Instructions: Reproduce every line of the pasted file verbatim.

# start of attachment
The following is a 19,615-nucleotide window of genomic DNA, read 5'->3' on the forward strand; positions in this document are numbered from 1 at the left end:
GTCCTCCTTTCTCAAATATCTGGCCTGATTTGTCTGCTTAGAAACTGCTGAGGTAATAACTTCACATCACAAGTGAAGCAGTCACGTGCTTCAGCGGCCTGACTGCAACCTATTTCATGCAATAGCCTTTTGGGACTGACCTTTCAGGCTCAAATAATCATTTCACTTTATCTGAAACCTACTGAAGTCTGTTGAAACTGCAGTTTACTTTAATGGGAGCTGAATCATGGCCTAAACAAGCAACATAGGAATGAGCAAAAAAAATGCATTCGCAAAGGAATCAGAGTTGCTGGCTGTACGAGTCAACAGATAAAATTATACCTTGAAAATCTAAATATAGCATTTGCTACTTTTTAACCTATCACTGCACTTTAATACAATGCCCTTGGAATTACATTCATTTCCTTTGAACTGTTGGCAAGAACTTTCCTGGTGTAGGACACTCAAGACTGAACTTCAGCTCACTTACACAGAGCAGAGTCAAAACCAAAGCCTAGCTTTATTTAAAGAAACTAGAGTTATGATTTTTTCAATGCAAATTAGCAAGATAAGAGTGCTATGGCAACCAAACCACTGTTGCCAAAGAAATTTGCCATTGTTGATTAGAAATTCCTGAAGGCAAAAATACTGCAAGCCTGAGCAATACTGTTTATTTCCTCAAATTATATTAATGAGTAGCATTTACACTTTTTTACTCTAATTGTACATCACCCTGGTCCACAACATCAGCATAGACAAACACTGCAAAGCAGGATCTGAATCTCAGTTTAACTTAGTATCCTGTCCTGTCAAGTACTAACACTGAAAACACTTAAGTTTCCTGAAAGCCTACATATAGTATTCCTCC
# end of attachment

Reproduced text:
The following is a 19,615-nucleotide window of genomic DNA, read 5'->3' on the forward strand; positions in this document are numbered from 1 at the left end:
GTCCTCCTTTCTCAAATATCTGGCCTGATTTGTCTGCTTAGAAACTGCTGAGGTAATAACTTCACATCACAAGTGAAGCAGTCACGTGCTTCAGCGGCCTGACTGCAACCTATTTCATGCAATAGCCTTTTGGGACTGACCTTTCAGGCTCAAATAATCATTTCACTTTATCTGAAACCTACTGAAGTCTGTTGAAACTGCAGTTTACTTTAATGGGAGCTGAATCATGGCCTAAACAAGCAACATAGGAATGAGCAAAAAAAATGCATTCGCAAAGGAATCAGAGTTGCTGGCTGTACGAGTCAACAGATAAAATTATACCTTGAAAATCTAAATATAGCATTTGCTACTTTTTAACCTATCACTGCACTTTAATACAATGCCCTTGGAATTACATTCATTTCCTTTGAACTGTTGGCAAGAACTTTCCTGGTGTAGGACACTCAAGACTGAACTTCAGCTCACTTACACAGAGCAGAGTCAAAACCAAAGCCTAGCTTTATTTAAAGAAACTAGAGTTATGATTTTTTCAATGCAAATTAGCAAGATAAGAGTGCTATGGCAACCAAACCACTGTTGCCAAAGAAATTTGCCATTGTTGATTAGAAATTCCTGAAGGCAAAAATACTGCAAGCCTGAGCAATACTGTTTATTTCCTCAAATTATATTAATGAGTAGCATTTACACTTTTTTACTCTAATTGTACATCACCCTGGTCCACAACATCAGCATAGACAAACACTGCAAAGCAGGATCTGAATCTCAGTTTAACTTAGTATCCTGTCCTGTCAAGTACTAACACTGAAAACACTTAAGTTTCCTGAAAGCCTACATATAGTATTCCTCC